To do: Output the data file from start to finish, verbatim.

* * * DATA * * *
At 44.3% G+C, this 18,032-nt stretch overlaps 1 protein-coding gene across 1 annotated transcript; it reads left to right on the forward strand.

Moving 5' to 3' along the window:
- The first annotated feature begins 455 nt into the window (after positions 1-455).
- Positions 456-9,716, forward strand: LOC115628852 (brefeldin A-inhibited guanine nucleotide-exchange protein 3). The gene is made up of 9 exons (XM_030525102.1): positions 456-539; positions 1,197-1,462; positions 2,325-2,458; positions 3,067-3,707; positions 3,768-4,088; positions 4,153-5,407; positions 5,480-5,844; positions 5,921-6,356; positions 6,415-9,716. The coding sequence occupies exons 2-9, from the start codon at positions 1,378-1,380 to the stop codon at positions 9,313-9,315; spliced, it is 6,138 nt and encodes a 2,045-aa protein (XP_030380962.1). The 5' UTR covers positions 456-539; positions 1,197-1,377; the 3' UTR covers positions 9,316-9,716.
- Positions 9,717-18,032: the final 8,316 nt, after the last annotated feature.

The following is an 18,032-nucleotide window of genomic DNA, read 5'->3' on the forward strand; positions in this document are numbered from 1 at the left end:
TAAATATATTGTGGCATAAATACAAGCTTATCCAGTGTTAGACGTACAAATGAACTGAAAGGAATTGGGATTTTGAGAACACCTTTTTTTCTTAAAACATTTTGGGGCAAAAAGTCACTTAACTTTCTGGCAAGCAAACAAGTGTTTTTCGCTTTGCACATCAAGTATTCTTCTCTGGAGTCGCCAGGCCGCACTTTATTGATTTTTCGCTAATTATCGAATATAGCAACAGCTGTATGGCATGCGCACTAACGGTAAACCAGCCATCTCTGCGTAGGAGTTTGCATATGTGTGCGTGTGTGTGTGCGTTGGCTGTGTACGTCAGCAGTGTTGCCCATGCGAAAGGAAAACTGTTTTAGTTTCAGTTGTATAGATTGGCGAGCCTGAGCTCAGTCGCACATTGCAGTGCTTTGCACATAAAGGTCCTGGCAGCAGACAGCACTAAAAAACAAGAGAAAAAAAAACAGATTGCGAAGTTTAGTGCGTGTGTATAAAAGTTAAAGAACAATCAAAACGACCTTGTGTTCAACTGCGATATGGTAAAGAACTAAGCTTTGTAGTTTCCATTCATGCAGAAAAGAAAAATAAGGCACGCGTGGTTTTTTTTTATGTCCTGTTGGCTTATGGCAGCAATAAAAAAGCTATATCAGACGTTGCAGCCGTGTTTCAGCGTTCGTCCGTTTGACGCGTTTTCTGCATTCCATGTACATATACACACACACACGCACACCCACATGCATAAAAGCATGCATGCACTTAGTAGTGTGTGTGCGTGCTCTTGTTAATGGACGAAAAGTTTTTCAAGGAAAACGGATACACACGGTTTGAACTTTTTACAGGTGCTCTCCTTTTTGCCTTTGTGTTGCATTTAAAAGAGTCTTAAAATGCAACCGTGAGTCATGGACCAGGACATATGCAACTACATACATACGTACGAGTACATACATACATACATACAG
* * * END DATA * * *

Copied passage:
At 44.3% G+C, this 18,032-nt stretch overlaps 1 protein-coding gene across 1 annotated transcript; it reads left to right on the forward strand.

Moving 5' to 3' along the window:
- The first annotated feature begins 455 nt into the window (after positions 1-455).
- Positions 456-9,716, forward strand: LOC115628852 (brefeldin A-inhibited guanine nucleotide-exchange protein 3). The gene is made up of 9 exons (XM_030525102.1): positions 456-539; positions 1,197-1,462; positions 2,325-2,458; positions 3,067-3,707; positions 3,768-4,088; positions 4,153-5,407; positions 5,480-5,844; positions 5,921-6,356; positions 6,415-9,716. The coding sequence occupies exons 2-9, from the start codon at positions 1,378-1,380 to the stop codon at positions 9,313-9,315; spliced, it is 6,138 nt and encodes a 2,045-aa protein (XP_030380962.1). The 5' UTR covers positions 456-539; positions 1,197-1,377; the 3' UTR covers positions 9,316-9,716.
- Positions 9,717-18,032: the final 8,316 nt, after the last annotated feature.

The following is an 18,032-nucleotide window of genomic DNA, read 5'->3' on the forward strand; positions in this document are numbered from 1 at the left end:
TAAATATATTGTGGCATAAATACAAGCTTATCCAGTGTTAGACGTACAAATGAACTGAAAGGAATTGGGATTTTGAGAACACCTTTTTTTCTTAAAACATTTTGGGGCAAAAAGTCACTTAACTTTCTGGCAAGCAAACAAGTGTTTTTCGCTTTGCACATCAAGTATTCTTCTCTGGAGTCGCCAGGCCGCACTTTATTGATTTTTCGCTAATTATCGAATATAGCAACAGCTGTATGGCATGCGCACTAACGGTAAACCAGCCATCTCTGCGTAGGAGTTTGCATATGTGTGCGTGTGTGTGTGCGTTGGCTGTGTACGTCAGCAGTGTTGCCCATGCGAAAGGAAAACTGTTTTAGTTTCAGTTGTATAGATTGGCGAGCCTGAGCTCAGTCGCACATTGCAGTGCTTTGCACATAAAGGTCCTGGCAGCAGACAGCACTAAAAAACAAGAGAAAAAAAAACAGATTGCGAAGTTTAGTGCGTGTGTATAAAAGTTAAAGAACAATCAAAACGACCTTGTGTTCAACTGCGATATGGTAAAGAACTAAGCTTTGTAGTTTCCATTCATGCAGAAAAGAAAAATAAGGCACGCGTGGTTTTTTTTTATGTCCTGTTGGCTTATGGCAGCAATAAAAAAGCTATATCAGACGTTGCAGCCGTGTTTCAGCGTTCGTCCGTTTGACGCGTTTTCTGCATTCCATGTACATATACACACACACACGCACACCCACATGCATAAAAGCATGCATGCACTTAGTAGTGTGTGTGCGTGCTCTTGTTAATGGACGAAAAGTTTTTCAAGGAAAACGGATACACACGGTTTGAACTTTTTACAGGTGCTCTCCTTTTTGCCTTTGTGTTGCATTTAAAAGAGTCTTAAAATGCAACCGTGAGTCATGGACCAGGACATATGCAACTACATACATACGTACGAGTACATACATACATACATACAG